Early on, when I started writing with James and, of course, we couldn't be together every day, we had phone calls and exchanged emails and all the ways you work when you're older people like us. He would send me ideas, and I'd send him my thoughts. I thought, 'I bet I can contribute to this more by writing a lot of my thoughts about the characters and their situations in a song.’ So I started writing songs and sending them to him. He said “Wow, this is a great idea. I can expand on the characters and get more in-depth on who they are and what they're actually thinking from a woman's point of view, especially the AnnieLee and Ruthanna songs.” And the male character, Ethan, I know him, because I hung out with all of these guys in the music business—Porter, Kenny, Merle Haggard and all the greats. I've been in it a long time, so I related to all of these characters. I thought, 'I can write songs for all of them.’ So I started doing that, and James loved it. Then I thought, 'Wow, this is a really good album. I can put these songs in an album. Nobody's ever really done a soundtrack for a book that I know of.' So I thought it would be a great vehicle for promotion and marketing to have both of them come out together. James and I have a very strong publicity and marketing department, plus the publishing company. Everybody got on board, and we've really made it work for us, I think. I'm excited about that. You can listen to the album and know what the book is about. And if you read the book and listen to the songs, you really completely know what it's all about and kinda link them. It's kind of a little fun thing all on it's own, something different.

Your breadth of writing is unparalleled, from songs to Broadway musicals to movies to books. Can we expect more novels like this from you in the future?

I really don't know. I had always thought that I would write novels, but I thought it would be when I was older. Then I realized I am older. (HA!) So I don't know. It will depend on how things go. I'm a creative writer, and the spirit has to hit me on what I'm going to write about, but it's certainly not off the table. I don't know if I'll write another one with James. I think once is enough for something that great, but I'm not saying we won't. But we do think this is going to turn into a movie, so we'll be working together for years just on this one book. Whether or not I write another novel depends on how smart I am when I am older. If my mind will do it, I might.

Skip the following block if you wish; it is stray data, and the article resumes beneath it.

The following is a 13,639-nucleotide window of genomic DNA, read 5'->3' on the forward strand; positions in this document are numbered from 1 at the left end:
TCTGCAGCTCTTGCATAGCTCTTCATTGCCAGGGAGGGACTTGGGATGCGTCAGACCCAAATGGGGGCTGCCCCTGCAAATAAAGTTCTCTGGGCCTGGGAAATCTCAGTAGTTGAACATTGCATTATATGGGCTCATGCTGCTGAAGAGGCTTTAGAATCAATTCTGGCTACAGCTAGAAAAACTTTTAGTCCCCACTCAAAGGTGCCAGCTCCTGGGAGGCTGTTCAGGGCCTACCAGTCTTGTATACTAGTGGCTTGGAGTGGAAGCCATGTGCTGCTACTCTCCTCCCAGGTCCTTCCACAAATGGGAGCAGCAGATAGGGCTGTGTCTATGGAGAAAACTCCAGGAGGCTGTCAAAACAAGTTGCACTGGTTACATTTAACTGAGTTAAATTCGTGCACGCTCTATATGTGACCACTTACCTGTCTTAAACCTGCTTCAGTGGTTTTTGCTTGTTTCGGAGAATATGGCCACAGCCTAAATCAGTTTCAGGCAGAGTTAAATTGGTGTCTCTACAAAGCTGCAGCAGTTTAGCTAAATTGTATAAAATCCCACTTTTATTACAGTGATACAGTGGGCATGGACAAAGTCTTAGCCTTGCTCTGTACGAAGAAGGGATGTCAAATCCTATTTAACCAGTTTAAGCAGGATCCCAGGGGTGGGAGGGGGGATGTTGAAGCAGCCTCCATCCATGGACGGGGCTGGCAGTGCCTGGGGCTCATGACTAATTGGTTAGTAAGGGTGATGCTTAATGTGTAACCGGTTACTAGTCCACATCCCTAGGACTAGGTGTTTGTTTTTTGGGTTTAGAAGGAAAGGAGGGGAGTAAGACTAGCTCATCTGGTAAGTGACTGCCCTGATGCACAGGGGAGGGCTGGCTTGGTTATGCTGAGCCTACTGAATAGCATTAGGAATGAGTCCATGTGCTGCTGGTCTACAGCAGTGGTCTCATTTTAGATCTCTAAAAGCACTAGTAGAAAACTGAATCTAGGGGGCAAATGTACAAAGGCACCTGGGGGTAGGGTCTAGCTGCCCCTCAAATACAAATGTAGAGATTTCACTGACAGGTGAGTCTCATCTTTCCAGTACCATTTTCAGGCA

Both you and James are known as philanthropists and giving plays a central role in who you are. Tell us about your beloved Imagination Library and how it all began.

As you know, I am very involved in a lot of things. I am proudest of the Imagination Library. Most people know how it started, I know you do, but for those who don't, the Imagination Library is a program where we send books to children once a month from the time they're born until they start school. They get the book in their mailbox with their name on it. They learn to love to read and love books. It's a wonderful thing. I think it's so important, because what inspired that was my own Dad, who couldn't read nor write. It was the same for many of my relatives from the mountains who didn't get a chance to go to school, because they had to work hard and help provide for their families. Plus, the schools were sometimes miles away, and they were usually one room schools. So a lot of people didn't get an education. My Daddy was so smart, but that always embarrassed him and kinda crippled him in a weird sort of way. That always troubled me, because he was so smart and I loved him so much. So when we started the Imagination Library, I thought, ‘I'm gonna get Daddy in on it and let him feel important.’ So I would take him with me and involve him in any way I could. He lived long enough to see the Imagination Library doing good. I'm a person of faith, so I believe there's life on the other side. So I just always know when all of those great things happen with the Imagination Library and it gets so much publicity, I feel like Mama and Daddy are looking down and trying to help bless my work. I don't know what all of James' inner feelings are about charities, but I'm sure he has many of them as well, based on some sort of truth and personal emotion. I will always try to do my best. I believe that when you are in a position to help, you should help.


Now available for pre-order, the “Run, Rose, Run” novel will be published simultaneously in hardcover, ebook and audiobook and will release on March 7. The album, also available for pre-order, is slated for a March 4 release.